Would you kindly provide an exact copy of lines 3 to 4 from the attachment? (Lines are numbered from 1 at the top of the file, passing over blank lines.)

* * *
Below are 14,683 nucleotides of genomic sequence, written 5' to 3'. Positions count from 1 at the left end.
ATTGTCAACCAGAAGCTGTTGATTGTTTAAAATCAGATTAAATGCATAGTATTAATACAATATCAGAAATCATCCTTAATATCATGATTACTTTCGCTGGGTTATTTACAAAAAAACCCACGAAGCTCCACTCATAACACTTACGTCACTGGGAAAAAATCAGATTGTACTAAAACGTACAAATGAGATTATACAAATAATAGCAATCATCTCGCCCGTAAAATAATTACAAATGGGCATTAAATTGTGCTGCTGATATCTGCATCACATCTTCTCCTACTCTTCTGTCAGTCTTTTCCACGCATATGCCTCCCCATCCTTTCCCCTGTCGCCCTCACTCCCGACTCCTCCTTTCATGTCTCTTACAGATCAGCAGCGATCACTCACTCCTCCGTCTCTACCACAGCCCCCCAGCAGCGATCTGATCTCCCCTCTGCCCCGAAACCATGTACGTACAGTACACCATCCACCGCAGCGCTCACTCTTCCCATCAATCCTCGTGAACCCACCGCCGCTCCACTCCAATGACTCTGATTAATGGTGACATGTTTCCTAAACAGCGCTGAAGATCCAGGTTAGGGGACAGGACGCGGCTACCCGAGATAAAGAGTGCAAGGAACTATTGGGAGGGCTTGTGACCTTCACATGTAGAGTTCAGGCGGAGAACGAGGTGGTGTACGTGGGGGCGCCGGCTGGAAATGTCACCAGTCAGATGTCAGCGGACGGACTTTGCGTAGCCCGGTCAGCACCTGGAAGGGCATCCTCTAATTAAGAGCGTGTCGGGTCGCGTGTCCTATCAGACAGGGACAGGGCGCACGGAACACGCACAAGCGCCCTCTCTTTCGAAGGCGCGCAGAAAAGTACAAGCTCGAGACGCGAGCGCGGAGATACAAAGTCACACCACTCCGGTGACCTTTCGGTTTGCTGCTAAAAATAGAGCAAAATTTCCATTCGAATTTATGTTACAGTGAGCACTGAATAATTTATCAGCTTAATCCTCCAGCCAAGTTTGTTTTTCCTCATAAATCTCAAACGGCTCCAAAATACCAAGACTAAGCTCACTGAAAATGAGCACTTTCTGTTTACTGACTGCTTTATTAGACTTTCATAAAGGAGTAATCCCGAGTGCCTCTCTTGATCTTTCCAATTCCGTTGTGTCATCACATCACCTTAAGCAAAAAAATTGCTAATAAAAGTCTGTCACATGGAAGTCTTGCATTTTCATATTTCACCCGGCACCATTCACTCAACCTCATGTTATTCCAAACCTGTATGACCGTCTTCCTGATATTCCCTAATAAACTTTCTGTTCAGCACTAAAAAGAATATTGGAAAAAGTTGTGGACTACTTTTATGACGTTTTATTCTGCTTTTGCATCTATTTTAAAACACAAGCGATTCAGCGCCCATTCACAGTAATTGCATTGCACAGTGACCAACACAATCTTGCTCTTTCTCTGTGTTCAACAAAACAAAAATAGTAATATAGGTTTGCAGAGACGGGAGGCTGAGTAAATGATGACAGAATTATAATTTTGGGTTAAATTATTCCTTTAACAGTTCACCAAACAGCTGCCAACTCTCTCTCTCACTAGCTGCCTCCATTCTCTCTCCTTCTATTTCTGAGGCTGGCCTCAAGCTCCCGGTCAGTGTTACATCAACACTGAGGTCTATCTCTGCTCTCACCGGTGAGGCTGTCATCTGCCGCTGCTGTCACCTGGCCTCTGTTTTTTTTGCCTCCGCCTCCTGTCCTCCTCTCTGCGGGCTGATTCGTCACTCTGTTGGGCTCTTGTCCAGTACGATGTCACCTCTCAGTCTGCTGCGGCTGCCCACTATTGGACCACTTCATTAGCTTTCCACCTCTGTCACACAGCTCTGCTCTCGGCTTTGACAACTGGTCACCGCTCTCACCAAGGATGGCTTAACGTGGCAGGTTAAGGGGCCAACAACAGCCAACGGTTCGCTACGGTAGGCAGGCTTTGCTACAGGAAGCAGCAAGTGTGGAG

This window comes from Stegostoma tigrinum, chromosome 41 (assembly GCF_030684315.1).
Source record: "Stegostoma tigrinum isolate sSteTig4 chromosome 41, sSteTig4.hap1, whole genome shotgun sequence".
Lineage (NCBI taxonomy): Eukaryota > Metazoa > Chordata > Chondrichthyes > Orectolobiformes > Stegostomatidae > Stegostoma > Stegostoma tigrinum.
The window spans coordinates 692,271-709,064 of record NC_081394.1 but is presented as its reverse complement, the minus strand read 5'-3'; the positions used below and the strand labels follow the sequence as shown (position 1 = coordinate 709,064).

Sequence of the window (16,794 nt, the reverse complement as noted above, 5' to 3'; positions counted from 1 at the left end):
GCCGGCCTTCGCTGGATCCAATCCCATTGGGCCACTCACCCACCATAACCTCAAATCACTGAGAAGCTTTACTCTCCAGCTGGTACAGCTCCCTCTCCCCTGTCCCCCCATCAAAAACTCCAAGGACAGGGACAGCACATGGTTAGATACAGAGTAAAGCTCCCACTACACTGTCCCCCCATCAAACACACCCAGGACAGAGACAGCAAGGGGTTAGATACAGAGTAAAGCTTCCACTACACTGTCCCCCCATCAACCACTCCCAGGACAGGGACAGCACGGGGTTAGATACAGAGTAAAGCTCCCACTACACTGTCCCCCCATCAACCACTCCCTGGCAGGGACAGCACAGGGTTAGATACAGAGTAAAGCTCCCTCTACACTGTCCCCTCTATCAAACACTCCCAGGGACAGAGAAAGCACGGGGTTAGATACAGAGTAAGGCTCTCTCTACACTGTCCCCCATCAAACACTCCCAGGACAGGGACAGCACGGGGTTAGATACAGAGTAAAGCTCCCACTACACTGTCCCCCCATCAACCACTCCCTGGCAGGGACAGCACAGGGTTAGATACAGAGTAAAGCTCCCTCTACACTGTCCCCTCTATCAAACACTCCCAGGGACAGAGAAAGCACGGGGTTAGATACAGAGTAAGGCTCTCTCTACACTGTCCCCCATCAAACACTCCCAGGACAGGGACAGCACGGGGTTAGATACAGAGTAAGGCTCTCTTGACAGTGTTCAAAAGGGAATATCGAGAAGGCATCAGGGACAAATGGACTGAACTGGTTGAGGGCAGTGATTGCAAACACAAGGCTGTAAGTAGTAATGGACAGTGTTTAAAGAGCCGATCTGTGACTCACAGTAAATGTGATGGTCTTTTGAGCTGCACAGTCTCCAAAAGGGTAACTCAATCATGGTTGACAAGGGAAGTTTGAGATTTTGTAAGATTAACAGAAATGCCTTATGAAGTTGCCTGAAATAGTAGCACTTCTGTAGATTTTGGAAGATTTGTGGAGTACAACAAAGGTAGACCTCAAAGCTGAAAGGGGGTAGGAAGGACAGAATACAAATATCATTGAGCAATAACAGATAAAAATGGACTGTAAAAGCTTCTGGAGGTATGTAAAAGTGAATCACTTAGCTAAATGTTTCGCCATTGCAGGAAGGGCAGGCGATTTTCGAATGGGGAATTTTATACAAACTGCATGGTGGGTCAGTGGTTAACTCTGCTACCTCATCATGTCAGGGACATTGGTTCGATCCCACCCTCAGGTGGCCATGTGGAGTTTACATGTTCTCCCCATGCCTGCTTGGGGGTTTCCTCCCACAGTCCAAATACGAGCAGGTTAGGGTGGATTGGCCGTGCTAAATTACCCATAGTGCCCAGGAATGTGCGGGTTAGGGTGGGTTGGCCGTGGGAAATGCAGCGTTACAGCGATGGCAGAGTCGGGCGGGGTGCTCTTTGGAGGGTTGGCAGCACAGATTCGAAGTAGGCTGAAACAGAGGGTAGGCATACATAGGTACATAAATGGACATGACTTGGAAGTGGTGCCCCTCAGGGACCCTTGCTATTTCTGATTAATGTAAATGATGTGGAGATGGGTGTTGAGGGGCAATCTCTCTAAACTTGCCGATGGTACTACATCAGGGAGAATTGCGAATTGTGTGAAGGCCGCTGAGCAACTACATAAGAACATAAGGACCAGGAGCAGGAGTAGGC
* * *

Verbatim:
This window comes from Stegostoma tigrinum, chromosome 41 (assembly GCF_030684315.1).
Source record: "Stegostoma tigrinum isolate sSteTig4 chromosome 41, sSteTig4.hap1, whole genome shotgun sequence".